Are the clouds of energy ignorance lifting? Listen in as Eric Nuttall tells Hainsworthtv why high gas prices aren’t going away once the Ukraine Russia War is over and the political class needs to understand the solutions. Listen to the full podcast.
So the pain at the pumps isn’t going away for years?
We look around the world and I feel pretty confident about at least 10 years of oil demand growth. To boil it down, I can't tell you where the necessary barrels are going to come from today. U.S Shale's got a couple more years of meaningful growth and then it's done. Canada, we can't grow oil production because investor constraints, but we've got pipeline constraints and a government that's not its biggest champion. So, we are very, very simply in an energy supply crisis with no easy fix. And so, it's going to, I think, result in a environment of sustainably high oil prices.
The Alt Thinking Podcast by Ninepoint Partners begins now. Here is Michael Hainsworth.
Russia’s attack on Ukraine was also an attack on our wallets. As prices at the pumps spiked, world leaders looked for alternative sources of crude as the sanctions against Putin’s regime grew. Canada has the world’s third largest oil reserves, yet the United States is turning to Venezuela and Iran for incremental barrels. Pipeline politics aside, this is bearish for motorists but bullish for investors in the sector. Eric Nuttall says this is the most bullish environment for oil in modern history as OPEC’s spare capacity is exhausted and we have no safety buffer with record-low inventories. So I asked him: are the clouds of energy ignorance finally beginning to part?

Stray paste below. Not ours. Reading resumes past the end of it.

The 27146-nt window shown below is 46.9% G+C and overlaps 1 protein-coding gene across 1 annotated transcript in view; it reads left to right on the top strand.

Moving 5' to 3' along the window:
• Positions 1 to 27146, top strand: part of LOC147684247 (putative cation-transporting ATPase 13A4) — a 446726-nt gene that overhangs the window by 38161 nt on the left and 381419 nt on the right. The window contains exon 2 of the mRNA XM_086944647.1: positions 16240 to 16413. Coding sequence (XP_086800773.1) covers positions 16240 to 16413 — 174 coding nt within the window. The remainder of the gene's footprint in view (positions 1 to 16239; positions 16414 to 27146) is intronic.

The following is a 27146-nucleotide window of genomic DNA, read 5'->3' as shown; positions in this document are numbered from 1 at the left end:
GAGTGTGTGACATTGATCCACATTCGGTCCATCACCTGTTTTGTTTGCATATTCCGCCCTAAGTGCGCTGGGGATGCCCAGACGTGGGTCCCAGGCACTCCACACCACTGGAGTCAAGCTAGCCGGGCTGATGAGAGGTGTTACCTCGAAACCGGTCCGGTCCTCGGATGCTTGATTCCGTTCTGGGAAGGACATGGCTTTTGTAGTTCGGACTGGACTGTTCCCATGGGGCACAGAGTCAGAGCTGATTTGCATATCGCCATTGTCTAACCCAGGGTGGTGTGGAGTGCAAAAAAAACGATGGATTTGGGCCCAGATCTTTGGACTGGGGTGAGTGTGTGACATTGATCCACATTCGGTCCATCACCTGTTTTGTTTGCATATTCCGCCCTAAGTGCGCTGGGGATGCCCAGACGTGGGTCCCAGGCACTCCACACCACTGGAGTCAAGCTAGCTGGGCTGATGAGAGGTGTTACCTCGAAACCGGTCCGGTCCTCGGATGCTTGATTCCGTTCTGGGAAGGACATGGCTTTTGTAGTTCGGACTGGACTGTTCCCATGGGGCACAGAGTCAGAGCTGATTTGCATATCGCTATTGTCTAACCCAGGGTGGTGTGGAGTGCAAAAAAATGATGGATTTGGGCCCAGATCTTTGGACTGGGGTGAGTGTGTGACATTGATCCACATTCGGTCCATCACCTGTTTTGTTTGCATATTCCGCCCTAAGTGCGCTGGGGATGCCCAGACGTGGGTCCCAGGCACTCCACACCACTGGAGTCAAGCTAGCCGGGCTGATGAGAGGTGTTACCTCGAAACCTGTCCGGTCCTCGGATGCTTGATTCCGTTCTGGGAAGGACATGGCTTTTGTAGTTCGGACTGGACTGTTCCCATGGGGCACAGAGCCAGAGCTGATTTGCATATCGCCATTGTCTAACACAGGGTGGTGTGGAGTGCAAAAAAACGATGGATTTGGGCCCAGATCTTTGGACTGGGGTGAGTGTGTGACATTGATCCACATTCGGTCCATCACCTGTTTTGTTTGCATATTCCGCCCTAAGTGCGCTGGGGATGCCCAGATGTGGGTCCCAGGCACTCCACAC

I'm certainly hoping. I'm hoping this is a teachable moment, what we're going through. Not just in Europe but also in the United States and Canada, where I think politicians are realizing that vilifying a sector that provides a necessary commodity that allows their way of life and will for the rest of our lifetimes, perhaps vilifying that and not encouraging production growth was perhaps not good energy policy.
And so, the thought of Biden shunning Canada but now going to Iran and Venezuela begging for more barrels so that he doesn't get voted out of office in the midterms this November, my hope is, is a teachable moment, not just for them to potentially prioritize Keystone once again and allow the most ethical barrel produced in the planet to be shipped to them so that they could get off their 600,000 barrels per day of Russian imports.